Historians’ ForumAug 8th, 2011
The First Battle of Bull Run
“All of this McDowell knew, but the impassioned patriots who from a safe distance were providing the pressure for the great march on Richmond neither knew nor cared about any of it. They wanted action; action was ordered, and on the afternoon of July 16 McDowell hauled his regiments out of camp, got them strung out on the road, and headed for Manassas….
There is an unreal quality to most accounts of this battle because they tend to describe it in terms of later battles which were fought after generals and soldiers had learned their trade, and it was not like those battles at all. Nothing went the way it had been planned, except for that first clumsy lunge around the Confederate left. After that, for Northerners and Southerners alike, it was simply a matter of pushing raw troops up to the firing line and hoping for the best….
There was little actual panic at first. But as the men got out of the battle zone the confusion multiplied. Not far to the rear—well back on the ‘safe’ side of Bull Run—a fantastic sort of picnic had been going on, with a big crowd of Washington civilians enjoying basket lunches in the fields and getting the thrill of battle from a convenient distance. As the retreat began, these piled into their carriages and started for Washington at their best speed….all of a sudden there was a frenzied traffic jam, with army wagons, caissons, guns, and ambulances jouncing up in to the melee, straggling soldiers all around, everybody swearing, mass desperation rising higher every minute. A few casual Confederate shells exploded not far away, and chaos became complete. Now there was just a mob scene, miles long and a hundred yards wide, and there was no way to restore order until everybody had got back to Washington—which everybody undertook to do just as rapidly as possible….
So there developed a national belief that troops at Bull Run had disgracefully fled in terror from a field they might have won….the legend became fixed: untrained troops had either refused to fight at all or had fled in panic once the fighting started, and the whole battle had been a blistering national disgrace.”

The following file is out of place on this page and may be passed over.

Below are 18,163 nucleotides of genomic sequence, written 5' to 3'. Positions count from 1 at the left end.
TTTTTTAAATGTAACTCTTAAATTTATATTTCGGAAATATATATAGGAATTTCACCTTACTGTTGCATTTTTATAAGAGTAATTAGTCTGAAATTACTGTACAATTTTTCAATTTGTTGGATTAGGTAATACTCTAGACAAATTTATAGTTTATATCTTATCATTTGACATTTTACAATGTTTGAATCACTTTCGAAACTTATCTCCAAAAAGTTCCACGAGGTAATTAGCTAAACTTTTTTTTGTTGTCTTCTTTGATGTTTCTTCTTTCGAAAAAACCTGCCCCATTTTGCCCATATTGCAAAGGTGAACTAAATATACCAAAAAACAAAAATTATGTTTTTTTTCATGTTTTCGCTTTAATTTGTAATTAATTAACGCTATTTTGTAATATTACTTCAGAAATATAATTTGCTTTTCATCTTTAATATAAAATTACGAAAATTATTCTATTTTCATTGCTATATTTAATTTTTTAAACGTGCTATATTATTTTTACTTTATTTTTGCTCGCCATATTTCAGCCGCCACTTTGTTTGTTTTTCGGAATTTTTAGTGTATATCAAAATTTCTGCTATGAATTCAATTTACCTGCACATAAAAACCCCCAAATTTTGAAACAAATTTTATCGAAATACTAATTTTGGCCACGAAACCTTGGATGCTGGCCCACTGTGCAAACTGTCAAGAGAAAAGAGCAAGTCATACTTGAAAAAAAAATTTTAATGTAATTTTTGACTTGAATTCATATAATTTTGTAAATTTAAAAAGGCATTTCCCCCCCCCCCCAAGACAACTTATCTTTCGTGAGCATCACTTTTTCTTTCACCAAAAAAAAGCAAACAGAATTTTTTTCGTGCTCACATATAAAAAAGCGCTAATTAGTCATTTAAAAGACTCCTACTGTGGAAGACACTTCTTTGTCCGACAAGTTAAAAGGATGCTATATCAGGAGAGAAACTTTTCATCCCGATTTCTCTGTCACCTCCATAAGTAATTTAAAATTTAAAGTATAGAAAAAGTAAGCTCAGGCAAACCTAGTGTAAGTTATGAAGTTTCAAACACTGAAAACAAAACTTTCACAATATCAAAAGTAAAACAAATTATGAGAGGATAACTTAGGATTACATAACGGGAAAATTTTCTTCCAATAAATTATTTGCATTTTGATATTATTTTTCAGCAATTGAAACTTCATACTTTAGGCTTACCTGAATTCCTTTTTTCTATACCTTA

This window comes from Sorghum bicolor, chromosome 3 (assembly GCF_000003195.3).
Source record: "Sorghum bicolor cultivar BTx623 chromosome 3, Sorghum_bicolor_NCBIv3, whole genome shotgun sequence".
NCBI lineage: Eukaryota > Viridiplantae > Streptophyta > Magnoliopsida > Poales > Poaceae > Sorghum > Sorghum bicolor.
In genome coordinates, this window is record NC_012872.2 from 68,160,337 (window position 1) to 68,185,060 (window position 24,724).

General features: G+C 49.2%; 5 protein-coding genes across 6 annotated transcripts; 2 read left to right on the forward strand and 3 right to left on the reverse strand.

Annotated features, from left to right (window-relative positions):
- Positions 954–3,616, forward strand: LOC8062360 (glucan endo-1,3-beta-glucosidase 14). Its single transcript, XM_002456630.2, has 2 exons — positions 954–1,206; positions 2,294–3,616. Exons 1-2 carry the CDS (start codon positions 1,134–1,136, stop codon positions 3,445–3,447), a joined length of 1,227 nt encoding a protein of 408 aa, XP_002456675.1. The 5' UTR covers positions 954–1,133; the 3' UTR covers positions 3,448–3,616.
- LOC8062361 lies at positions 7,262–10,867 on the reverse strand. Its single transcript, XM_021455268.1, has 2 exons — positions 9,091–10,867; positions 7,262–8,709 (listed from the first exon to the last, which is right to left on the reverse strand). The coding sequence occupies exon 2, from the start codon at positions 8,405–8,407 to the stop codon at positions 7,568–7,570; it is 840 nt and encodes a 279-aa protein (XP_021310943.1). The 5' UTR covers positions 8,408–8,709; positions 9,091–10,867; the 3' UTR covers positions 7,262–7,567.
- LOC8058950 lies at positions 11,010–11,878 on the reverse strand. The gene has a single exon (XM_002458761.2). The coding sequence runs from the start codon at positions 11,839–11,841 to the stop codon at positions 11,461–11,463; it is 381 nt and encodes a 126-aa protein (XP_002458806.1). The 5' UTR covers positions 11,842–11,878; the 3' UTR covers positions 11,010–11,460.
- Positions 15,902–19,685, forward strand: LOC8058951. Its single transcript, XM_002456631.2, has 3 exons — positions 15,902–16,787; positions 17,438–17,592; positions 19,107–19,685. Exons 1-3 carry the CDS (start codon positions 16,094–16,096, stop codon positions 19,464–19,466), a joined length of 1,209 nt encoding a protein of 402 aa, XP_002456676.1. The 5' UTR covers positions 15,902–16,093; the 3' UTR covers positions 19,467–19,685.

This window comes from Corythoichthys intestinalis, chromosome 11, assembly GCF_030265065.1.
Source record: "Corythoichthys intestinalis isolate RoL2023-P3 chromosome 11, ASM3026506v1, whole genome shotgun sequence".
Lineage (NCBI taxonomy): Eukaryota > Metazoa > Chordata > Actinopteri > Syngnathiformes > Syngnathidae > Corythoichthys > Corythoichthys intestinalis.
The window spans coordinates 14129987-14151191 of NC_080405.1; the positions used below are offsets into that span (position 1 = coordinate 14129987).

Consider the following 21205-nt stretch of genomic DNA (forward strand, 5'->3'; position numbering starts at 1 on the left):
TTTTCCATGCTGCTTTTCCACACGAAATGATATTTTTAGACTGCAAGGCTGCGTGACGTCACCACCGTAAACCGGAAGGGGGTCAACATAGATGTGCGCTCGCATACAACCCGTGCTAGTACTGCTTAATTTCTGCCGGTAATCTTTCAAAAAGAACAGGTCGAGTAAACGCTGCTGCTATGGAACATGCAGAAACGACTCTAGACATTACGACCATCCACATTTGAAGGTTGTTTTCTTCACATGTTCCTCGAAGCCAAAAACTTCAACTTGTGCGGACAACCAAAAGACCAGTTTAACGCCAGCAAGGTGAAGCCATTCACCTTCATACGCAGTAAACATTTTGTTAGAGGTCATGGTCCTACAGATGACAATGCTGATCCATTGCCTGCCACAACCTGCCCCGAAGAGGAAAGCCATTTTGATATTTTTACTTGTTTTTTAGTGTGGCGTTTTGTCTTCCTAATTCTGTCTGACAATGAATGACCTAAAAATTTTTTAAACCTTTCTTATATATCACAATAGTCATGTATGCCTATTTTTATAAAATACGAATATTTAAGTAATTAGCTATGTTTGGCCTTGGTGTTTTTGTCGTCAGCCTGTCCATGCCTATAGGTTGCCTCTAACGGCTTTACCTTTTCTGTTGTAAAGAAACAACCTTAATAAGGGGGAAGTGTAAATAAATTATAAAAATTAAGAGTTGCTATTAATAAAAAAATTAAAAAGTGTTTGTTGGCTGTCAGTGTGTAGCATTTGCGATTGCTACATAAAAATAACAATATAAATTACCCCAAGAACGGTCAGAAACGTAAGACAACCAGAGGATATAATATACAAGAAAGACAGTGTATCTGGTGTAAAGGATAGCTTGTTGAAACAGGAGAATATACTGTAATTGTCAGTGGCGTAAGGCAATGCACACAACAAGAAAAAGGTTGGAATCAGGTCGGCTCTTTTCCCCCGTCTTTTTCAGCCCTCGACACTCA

–Bruce Catton, This Hallowed Ground: The Story of the Union Side of the Civil War
Bruce Catton’s 1956 description of the First Battle of Bull Run, or First Manassas, quoted above, encapsulates a consensus about the battle that Americans have held from the moment the battle ended in July of 1861. While Catton, to be fair, neither created nor fully accepted this narrative, nothing he—or any other scholar—has written about First Bull Run has seriously threatened the popular perception that First Bull Run reflected the inept maneuverings of rank, yet overconfident, amateurs who fled towards Washington, panic-stricken, as soon as the fog and chaos of war had derailed the initial plan. (Significantly, their retreat would be shared by another column of amateurs, curious civilians who imagined they would be watching something more akin to a play than a battle.)
As the United States approaches the 150th anniversary of First Bull Run this summer, the editors of Civil War History thought it an auspicious moment to revisit this widely-known, but little-studied, episode in the history of the American Civil War. Is there anything new about the battle that those who work on it would like to share with the public? In what ways should the standard account be revised—and what accounts for its remarkable longevity? Accordingly, we have convened a panel of experts who will not only provide their insights into the battle and its legacy, but suggest possible directions for future study.
Our panel comes to us from a variety of perspectives on the topic:
John Hennessy (JH) is the author of two books on Manassas, including An End To Innocence: The First Battle of Manassas. He is currently the Chief Historian at Fredericksburg and Spotsylvania National Military Park.
Ethan Rafuse (ER) is professor of military history at the U.S. Army Command and General Staff College. He is the author of A Single Grand Victory: The First Campaign and Battle of Manassas, as well as numerous other works.
Harry Smeltzer (HS) writes for America’s Civil War and Civil War Times magazines. He hosts the blog “Bull Runnings” (www.bullrunnings.wordpress.com), is vice-president of the Save Historic Antietam Foundation, and resides just outside Pittsburgh, PA.
We sent each panelist a set of questions asking them to consider the most common misconceptions of the battle, its overall significance to the war’s outcome and the battle’s legacy today. Here are their responses: